Before I get to the fourth quarter highlights, I would like to explain that the convertible note is due on March 17, 2014. On that date, we'll pay the $190 million balance off with cash. We'll settle the $7.665 option element for 34.7 million shares over the 65-day trading period beginning on June 17. The mechanics are all part of the structure that was necessarily at the outset to receive favorable tax treatment. When included in the third quarter, we expect our share count exclusive of any buybacks between now and then to be about 260 million shares assuming an average share price over the period of $20. We've included a slide in the presentation on our website which describes this further.

Now, moving to the key highlights for the fourth quarter. We had total company bookings of $290 million. SemiTest bookings were $225 million. SOC test orders were $193 million and memory test orders were $32 million in the fourth quarter. SemiTest service orders were $49 million. Wireless Test orders were $18 million. System test orders were $47 million with $26 million of service orders.

In the fourth quarter, Semiconductor Test sales were 75% of the total, Wireless Test, 9%, and System Test, 16%. Our book-to-bill ratio for the fourth quarter was 1.0 for the overall company. 1.0 for Semiconductor Test, 0.7 for Wireless Test and 1.0 for System Test.

At the end of the quarter, our backlog stood at $362 million, of which 75% is scheduled to ship to be recognized as revenue within the next 6 months. The top line of $285 million was down $148 million, or 34%, sequentially from the third quarter in line with seasonal patterns, and up 15% from fourth quarter of a year ago. SemiTest was $250 million, down $89 million. Wireless Test was $26 million, down $67 million, and Systems Test group was $44 million, up $8 million.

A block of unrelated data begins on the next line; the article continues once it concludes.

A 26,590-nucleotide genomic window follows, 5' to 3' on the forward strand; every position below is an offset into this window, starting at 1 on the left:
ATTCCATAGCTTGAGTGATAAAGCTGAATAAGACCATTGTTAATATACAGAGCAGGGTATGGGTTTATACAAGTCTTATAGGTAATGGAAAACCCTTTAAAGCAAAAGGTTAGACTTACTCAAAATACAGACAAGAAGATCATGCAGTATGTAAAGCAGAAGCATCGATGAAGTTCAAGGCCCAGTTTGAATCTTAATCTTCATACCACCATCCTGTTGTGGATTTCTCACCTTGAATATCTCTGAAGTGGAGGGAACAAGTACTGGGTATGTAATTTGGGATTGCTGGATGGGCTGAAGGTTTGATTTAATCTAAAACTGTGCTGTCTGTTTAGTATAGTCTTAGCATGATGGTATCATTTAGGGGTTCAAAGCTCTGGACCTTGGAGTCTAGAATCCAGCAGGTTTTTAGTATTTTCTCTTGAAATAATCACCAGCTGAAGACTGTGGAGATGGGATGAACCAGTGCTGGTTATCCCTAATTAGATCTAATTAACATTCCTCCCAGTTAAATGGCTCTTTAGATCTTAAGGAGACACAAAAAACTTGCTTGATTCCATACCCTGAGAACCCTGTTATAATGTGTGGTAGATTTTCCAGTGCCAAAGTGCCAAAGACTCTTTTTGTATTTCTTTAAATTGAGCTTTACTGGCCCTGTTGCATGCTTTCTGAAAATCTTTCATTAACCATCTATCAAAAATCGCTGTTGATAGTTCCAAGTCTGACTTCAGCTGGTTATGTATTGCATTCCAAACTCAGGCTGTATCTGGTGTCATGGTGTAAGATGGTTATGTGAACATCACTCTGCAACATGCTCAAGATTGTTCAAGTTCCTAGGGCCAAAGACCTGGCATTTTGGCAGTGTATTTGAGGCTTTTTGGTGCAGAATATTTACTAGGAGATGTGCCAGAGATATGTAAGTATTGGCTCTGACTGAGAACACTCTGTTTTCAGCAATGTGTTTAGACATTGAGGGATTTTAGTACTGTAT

We have 1 customer that was more than 10% of the company revenues in the quarter, and one for the full year as well. Within the $285 million of fourth quarter revenue, service was $74 million, up $6 million compared to the third quarter. SemiTest service revenue was $52 million. Total company product lines business was 41% versus 37% a quarter ago. SemiTest product turns business was 45% versus 42% a quarter ago.

Memory revenue was $23 million. Moving down the P&L, non-GAAP gross margins decreased to 55% from 59% in the third quarter due to lower volume. Non-GAAP operating expenses were $140 million compared to $142 million in the third quarter as variable compensation flexes down on lower sales. At the operating line, we posted a 6% profit.

Our non-GAAP net interest and other expense was $2 million, cash tax expense for the quarter was $2 million and our full year cash tax rate was 13% for 2013 and is expected to be 18% for 2014. Included in our GAAP results is a onetime gain from the sale of an equity investment of $34 million. Cash from operations generate $20 million after capital additions. We ended the quarter with gross cash balance of $1.2 billion. DSO was 50 days, up from 44 days in the third quarter. We expect cash and marketable securities to decrease by $260 million in first quarter as we will be repaying the $190 million face value of the convertible note, and we also paid out annual variable compensation and make tax payments.